Yeast extract and other words to look for in the ingredients list of foods NOT labeled gluten-free

Yeast extract and other words to look for in the ingredients list of foods NOT labeled gluten-free

In Honor of Celiac Disease Awareness Month, Gluten Free Watchdog is writing a series of articles (the goal is one per day during the month of May) related to the gluten-free diet–currently the ONLY treatment for celiac disease.

Post (#16)…

Please read the following information carefully. It can get very confusing very fast.

The following list applies to packaged foods regulated by the FDA (USDA regulated foods will be addressed in another post). FDA regulated packaged foods must comply with the Food Allergen Labeling and Consumer Protection Act (FALCPA). What this means in a nutshell: If a food includes an ingredient that contains wheat protein, the word wheat must be included in either the ingredients list or the Contains statement. This is also true for Crustacean shellfish, eggs, fish, milk, peanuts, soy, and tree nuts.

As a result of FALCPA, the number of words you must look for in an ingredients list has drastically decreased. In other words, if “starch” is “wheat starch” the word wheat must be included in the ingredients list or Contains statement. If “modified food starch” is “modified wheat starch” the word wheat must be included in the ingredients list or Contains statement. If “dextrin” is “wheat dextrin” the word wheat must be included in the ingredients list or Contains statement. Etc., Etc., Etc.

Note: While wheat starch and wheat starch hydrolysates, such as wheat dextrin are not intended to contain wheat protein, residual wheat protein may remain.

If a food product regulated by the FDA is NOT labeled gluten-free, the food should be avoided if any of the following words are included in the ingredients list (or the Contains statement in the case of wheat):

  • Wheat
  • Rye
  • Barley
  • Oats
  • Malt
    • (Unless a gluten-free grain is named as the source, such as corn malt)
  • Brewer’s yeast
    • (May be made from spent yeast and may be contaminated with gluten-containing grain and malt)
  • Yeast extract
    • (May be made from spent yeast and may be contaminated with gluten-containing grain and malt)

In upcoming posts, certain ingredients will be discussed in depth, including yeast extract and smoke flavoring.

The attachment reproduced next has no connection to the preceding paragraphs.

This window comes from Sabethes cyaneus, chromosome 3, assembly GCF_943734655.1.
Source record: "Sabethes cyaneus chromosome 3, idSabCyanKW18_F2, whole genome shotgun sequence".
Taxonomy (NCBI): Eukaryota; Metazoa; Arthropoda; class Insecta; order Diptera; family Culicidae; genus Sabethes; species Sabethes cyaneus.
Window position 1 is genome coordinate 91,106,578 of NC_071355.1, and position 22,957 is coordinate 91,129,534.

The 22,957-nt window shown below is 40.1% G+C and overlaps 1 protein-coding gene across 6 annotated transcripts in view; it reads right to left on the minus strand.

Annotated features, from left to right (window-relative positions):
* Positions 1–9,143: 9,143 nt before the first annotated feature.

Note: If you are a dietitian and you are interested in exploring labeling and ingredients in greater depth, you may find the second edition of the Academy’s Pocket Guide to Gluten-Free Strategies helpful (see book photo).

Tomorrow’s Post: Ingredient Information Yeast Extract & Barley

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Comments (5)

  • Bonnie
    Reply

    Dear Tricia, Thank you for your last 2 postings. The information contained therein is clear, direct, informative, well organized, and comprehensible. I will read them both everyday for the rest of the month so that my brain can automatically and easily reference this info….because….no matter how many times I have reviewed various forms of it in the past, I am still challenged with “wrapping it around my head”. And the more I learn, the more questions I have. Too bad ignorance isn’t blissful in this case. – Bonnie

    May 16, 2017 at 8:41 pm
    • Tricia Thompson Reply

      This is so good to hear, Bonnie. My goal is to break down what is often overwhelming information into understandable bits.

      May 16, 2017 at 10:17 pm
  • Kathy 48 Reply

    I think I have IBS.
    I’m able to pretty well control the symptoms if I carefully watch what I eat.
    I also have doxycycline and dairy free tablets if needed.

    Knowledge is power! Thank you~

    March 28, 2019 at 7:55 pm
  • Belladonna DuBois Reply

    I would like to try a yeast free diet without going crazy. Is it okay to simply start by not eating anything that has yeast or yeast extract listed on the ingredients list?

    August 11, 2020 at 3:45 am

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